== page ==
Message 4 of 7 , Apr 9, 2007
            +PAX

            Prayers, please, for Fr. Albert, who is having a major medical procedure
            this morning, allso prayers for Eileen who will be having a diagnostic test very
            soon. Thanks be to God for an answered prayer in a family situation. Amy, in
            treatment, needs prayer. Her parents will be visiting her soon. And
            continued prayers for Joan, whose ability to swallow has been knocked out by this
            latest stroke. Prayers of thanks and Deo gratias, Christian, who was deemed
            "probably on the autism spectrum" by his pediatric neurologist about 2 weeks
            ago, suddenly began to talk on Thursday and Friday. Prayers for his continued
            improvement and for his parents and grandparents, very grateful and happy!

            Continued prayers for Jessie, moving further into wicca and seeking to find
            a pagan boyfriend, also for her worried Mom. Prayers for A., stresses at work
            and wracked with fear of disappointing her superiors. Prayers for Carole,
            diagnosed with colon cancer. About a year ago, we prayed for Beth, whose new
            puppy, Abbey, was critically ill. Abbey just celebrated her first birthday, Deo
            gratias, God is good! Lord, help us all as You know and will. God's will is
            best. All is mercy and grace. God is never absent, praise Him! Thanks so much.
            JL

            April 10, August 10, December 10

            Chapter 57: On the Artisans of the Monastery

            If there are artisans in the monastery,
            let them practice their crafts with all humility,
            provided the Abbot has given permission.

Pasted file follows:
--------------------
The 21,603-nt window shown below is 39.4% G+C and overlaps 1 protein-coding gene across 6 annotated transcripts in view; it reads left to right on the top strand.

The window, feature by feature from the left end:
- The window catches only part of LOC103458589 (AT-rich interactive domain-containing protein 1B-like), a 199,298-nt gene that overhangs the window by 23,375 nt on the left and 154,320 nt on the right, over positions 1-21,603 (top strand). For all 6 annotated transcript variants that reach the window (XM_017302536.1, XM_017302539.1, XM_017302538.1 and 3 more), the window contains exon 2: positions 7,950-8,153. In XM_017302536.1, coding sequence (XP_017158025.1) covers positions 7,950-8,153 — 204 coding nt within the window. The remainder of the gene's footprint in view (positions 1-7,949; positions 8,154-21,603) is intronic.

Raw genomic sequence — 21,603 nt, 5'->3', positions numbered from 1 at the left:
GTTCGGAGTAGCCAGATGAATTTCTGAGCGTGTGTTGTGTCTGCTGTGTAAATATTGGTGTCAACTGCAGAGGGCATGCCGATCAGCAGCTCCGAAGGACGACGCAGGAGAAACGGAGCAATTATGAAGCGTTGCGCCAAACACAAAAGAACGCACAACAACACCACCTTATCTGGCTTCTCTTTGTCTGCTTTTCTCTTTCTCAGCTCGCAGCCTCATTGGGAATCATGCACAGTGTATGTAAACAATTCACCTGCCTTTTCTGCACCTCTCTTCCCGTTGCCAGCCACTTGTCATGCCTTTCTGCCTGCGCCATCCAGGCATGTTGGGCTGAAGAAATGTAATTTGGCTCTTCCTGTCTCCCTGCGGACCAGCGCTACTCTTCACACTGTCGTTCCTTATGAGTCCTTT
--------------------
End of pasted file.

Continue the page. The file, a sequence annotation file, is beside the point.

But if any one of them becomes conceited
            over his skill in his craft,
            because he seems to be conferring a benefit on the monastery,
            let him be taken from his craft
            and no longer exercise it unless,
            after he has humbled himself,
            the Abbot again gives him permission.

            If any of the work of the craftsmen is to be sold,
            those responsible for the sale
            must not dare to practice any fraud.
            Let them always remember Ananias and Saphira,
            who incurred bodily death (Acts 5:1-11),
            lest they and all who perpetrate fraud
            in monastery affairs
            suffer spiritual death.
            And in the prices let not the sin of avarice creep in,
            but let the goods always be sold a little cheaper
            than they can be sold by people in the world,
            "that in all things God may be glorified" (1 Peter 4:11).

            REFLECTION

            My all-time favorite quote from G. K. Chesterton is: "The artistic
            temperament is a disease which afflicts amateurs." Amen!!! Ideally,
            Christian life itself has no place whatever for prima donnas or mad
            queens (of either gender!) but monastic life most assuredly does not.

            The true artist is marked by humility, not because of low self-
            esteem, but because of a healthy dose of reality, a firm conviction
            that one's gift has been given by God and given with an eye to the
            service of all. Christian art, in any form, has no meaning at all
            outside of the glory of God and the betterment of the community.

            For an artisan to become proud about this would be as ludicrous as for a
            priest to be proud of his ability to consecrate, or a lay person proud
            of their ability to baptize. Sorry, folks! Doesn't come from us.